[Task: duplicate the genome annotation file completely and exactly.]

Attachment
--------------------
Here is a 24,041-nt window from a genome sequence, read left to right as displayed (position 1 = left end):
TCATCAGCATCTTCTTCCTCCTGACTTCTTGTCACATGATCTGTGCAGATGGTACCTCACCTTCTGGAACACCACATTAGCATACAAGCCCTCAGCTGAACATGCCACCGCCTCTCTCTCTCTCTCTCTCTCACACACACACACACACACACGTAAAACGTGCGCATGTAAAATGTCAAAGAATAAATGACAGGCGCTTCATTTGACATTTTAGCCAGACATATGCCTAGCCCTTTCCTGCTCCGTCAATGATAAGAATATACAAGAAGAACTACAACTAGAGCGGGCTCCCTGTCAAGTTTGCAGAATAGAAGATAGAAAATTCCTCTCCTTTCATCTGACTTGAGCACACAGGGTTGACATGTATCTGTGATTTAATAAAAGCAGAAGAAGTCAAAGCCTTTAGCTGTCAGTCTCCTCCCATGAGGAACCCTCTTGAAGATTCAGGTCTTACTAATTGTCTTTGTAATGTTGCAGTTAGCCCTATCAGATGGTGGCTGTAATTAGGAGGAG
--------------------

Here is a 24,041-nt window from a genome sequence, read left to right as displayed (position 1 = left end):
TCATCAGCATCTTCTTCCTCCTGACTTCTTGTCACATGATCTGTGCAGATGGTACCTCACCTTCTGGAACACCACATTAGCATACAAGCCCTCAGCTGAACATGCCACCGCCTCTCTCTCTCTCTCTCTCTCACACACACACACACACACACGTAAAACGTGCGCATGTAAAATGTCAAAGAATAAATGACAGGCGCTTCATTTGACATTTTAGCCAGACATATGCCTAGCCCTTTCCTGCTCCGTCAATGATAAGAATATACAAGAAGAACTACAACTAGAGCGGGCTCCCTGTCAAGTTTGCAGAATAGAAGATAGAAAATTCCTCTCCTTTCATCTGACTTGAGCACACAGGGTTGACATGTATCTGTGATTTAATAAAAGCAGAAGAAGTCAAAGCCTTTAGCTGTCAGTCTCCTCCCATGAGGAACCCTCTTGAAGATTCAGGTCTTACTAATTGTCTTTGTAATGTTGCAGTTAGCCCTATCAGATGGTGGCTGTAATTAGGAGGAG